ESB to close both its Midlands peat stations in 2020

Published by Niall Sargent on

November 8th, 2019

The ESB has announced that it will shut its peat plants in the Midlands when current planning permissions expire at the end of 2020.

The decision will have deeply felt ramifications for Midlands communities dependent on the semi-state body for employment, especially as the plants were scheduled to shut in 2027 in line with the State’s peat phase-out.

There are 80 ESB workers at the plants who will be affected by the move, as well as many of the 1,000 staff members of Bord na Móna that supplies around two million tonnes of peat to the ESB annually.

The semi-state wanted to convert both plants that have a combined capacity of 250MW to co-fire with biomass until 2027 but was the plan was hit a major blow earlier this year. 

In July, its application to convert its West Offaly station in Shannonbridge, Co Offaly was struck down by An Bord Pleanála over a range of biodiversity, biomass supply, traffic movement, and climate concerns.

Plans to convert the Lough Ree station in Lanesboro, Co Longford were scuppered by the plant’s shutdown this summer over EPA compliance issues and the planning authority’s ruling over Shannonbridge.

The ESB said that following a review of the key planning, environmental and commercial issues associated with peat and biomass it “regrettably” determined that there is “no viable business model beyond 2020”.

The semi-state will now begin the process of engaging with staff and stakeholders to prepare for an “orderly closure of the stations”.

Ireland’s third peat plant, Bord na Móna’s facility in Edenderry, Co Offaly, has planning permission in place until 2023 to co-fire peat with biomass.

The plant has a biomass co-fuelling rate of over 40 per cent but has come under criticism over the sustainability of its biomass imports.

Minister for Climate Action Richard Bruton at stakeholder meeting Photo: Niall Sargent

Just Transition funding  

Speaking this morning, the Minister for Climate Action Richard Bruton TD said he is “acutely aware” that the ESB’s decision will have an immediate impact on workers, the region and also our emissions.

The accelerated exit from peat will mean that at least 1.25 million tonnes of carbon will be saved each year and emissions will reduce by up to 9 million tonnes up to 2027. 

 “Getting out of peat early will have a significant impact on our emissions. We must manage this is in a way that ensures the Midlands is supported through the transition,” Mr Bruton said.

Mr Bruton added that the Government is working to ensure a just transition for workers and affected regions under its new climate action plan.

Budget 2020 also includes €6m for a Just Transition Fund, with the ESB now set to contribute an additional €5m. The fund will support retraining and reskilling and assist communities and businesses to adjust in the low carbon transition.

An additional €20m was set aside in the Budget for retrofitting in the Midlands that the State says will support 400 jobs, and €5m will go toward bog restoration and rehabilitation, creating up to 100 jobs.

Just Transition Commissioner

The Minister also announced Kieran Mulvey as the country’s first Just Transition Commissioner. He will engage with all relevant stakeholders, including, trade unions, councils and semi-state energy companies.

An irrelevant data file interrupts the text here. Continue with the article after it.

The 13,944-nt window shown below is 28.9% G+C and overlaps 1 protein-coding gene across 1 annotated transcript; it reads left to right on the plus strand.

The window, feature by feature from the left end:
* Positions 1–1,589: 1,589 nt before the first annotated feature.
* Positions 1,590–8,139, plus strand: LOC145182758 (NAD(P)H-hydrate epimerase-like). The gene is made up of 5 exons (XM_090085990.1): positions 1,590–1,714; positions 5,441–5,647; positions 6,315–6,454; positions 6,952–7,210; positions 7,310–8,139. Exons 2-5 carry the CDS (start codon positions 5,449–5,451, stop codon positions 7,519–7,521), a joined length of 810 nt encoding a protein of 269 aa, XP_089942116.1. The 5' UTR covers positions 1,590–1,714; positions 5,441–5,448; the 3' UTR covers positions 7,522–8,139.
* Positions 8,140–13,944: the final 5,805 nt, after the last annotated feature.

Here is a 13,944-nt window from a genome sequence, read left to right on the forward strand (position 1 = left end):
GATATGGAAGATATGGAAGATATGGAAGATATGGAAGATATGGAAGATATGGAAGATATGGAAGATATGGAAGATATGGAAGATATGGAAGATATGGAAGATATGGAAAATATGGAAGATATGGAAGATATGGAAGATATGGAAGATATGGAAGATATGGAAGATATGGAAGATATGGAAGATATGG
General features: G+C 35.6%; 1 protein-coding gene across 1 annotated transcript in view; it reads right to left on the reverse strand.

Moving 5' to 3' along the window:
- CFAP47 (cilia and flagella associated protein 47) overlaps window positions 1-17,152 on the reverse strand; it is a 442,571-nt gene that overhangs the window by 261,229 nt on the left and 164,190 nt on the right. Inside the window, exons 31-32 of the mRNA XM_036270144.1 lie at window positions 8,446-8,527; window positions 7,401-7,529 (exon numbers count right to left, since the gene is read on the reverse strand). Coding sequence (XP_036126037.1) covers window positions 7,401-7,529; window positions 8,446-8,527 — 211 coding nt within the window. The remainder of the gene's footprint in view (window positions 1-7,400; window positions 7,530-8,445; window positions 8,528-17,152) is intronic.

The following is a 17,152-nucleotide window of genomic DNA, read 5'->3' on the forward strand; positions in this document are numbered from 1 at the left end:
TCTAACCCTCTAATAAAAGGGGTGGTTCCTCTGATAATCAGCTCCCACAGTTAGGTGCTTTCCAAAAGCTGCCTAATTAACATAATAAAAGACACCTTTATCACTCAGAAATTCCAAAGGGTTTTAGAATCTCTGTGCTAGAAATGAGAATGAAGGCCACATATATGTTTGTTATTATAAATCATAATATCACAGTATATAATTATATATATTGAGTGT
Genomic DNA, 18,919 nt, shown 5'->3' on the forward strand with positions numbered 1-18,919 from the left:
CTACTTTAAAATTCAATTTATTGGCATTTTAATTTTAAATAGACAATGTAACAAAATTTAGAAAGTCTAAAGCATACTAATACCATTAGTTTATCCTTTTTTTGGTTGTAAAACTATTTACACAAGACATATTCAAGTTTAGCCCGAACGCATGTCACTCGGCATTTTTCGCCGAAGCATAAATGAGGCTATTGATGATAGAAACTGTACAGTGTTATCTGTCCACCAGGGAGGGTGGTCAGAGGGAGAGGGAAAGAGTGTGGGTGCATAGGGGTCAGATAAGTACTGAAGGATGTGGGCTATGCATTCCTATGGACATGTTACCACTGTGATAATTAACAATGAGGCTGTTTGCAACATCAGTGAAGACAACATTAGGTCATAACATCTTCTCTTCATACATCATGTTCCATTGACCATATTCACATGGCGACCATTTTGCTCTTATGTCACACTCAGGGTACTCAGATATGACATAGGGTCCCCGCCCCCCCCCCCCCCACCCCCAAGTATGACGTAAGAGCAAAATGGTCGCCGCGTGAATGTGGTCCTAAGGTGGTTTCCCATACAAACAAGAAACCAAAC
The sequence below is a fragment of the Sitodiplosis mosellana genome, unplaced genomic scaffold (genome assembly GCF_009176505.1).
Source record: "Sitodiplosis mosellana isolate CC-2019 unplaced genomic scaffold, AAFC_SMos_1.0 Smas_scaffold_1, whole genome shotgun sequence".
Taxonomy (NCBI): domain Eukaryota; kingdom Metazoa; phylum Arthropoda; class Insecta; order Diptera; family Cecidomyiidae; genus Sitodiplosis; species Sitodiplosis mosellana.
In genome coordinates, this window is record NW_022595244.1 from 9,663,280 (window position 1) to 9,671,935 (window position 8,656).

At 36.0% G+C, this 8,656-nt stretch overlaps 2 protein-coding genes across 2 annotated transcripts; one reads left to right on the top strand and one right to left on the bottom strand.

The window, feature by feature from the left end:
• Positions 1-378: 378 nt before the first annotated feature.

The Commissioner, who will report to Mr Bruton’s department, will also review best practices and existing State plans and programmes to feed into recommendations on elements of a Just Transition.

Mr Mulvey brings a wealth of labour relations experience to the position as the former head of the Workplace Relations Commission and the Labour Relations Commission. He has also acted as a consultant with the International Labour Organisation.

He established his career in the teachers’ labour movement and was the head of the Association of Secondary Teachers of Ireland and the Irish Federation of University Teachers.

Most recently, he was instrumental in mediation talks between Ryanair and striking pilots and chaired the negotiations that led to the Croke Park and Lansdowne Road Agreements.

Train with milled peat for Edenderry Powerstation Photo: Peter Mooney

Co-firing and PSO levy

The Minister also announced that the Government is engaging with the European Commission to put in place an “extensive Bord na Móna bog rehabilitation programme” of 77,000 hectares of peatlands.

The scheme, Mr Bruton said, would be funded by a re-purposed Public Service Obligation (PSO) – the levy charged on electricity consumers. The two ESB plants will receive a total of €27.5 million this year under the PSO levy before it expires for peat burning in December.

Bord na Mona’s Edenderry plant has availed of support through the PSO-funded Renewable Energy Feed-in Tariff (REFIT) since December 2015. 

Last year, Friends of the Irish Environment asked the European Commission to investigative the State’s decision to subsidise biomass burning at Edenderry.

FIE claim that this is leading to significant increases in emissions and ensures that peat burning can continue at the Midlands power station.

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Niall Sargent

Niall is the Editor of The Green News. He is a multimedia journalist, with an MA in Investigative Journalism from City University, London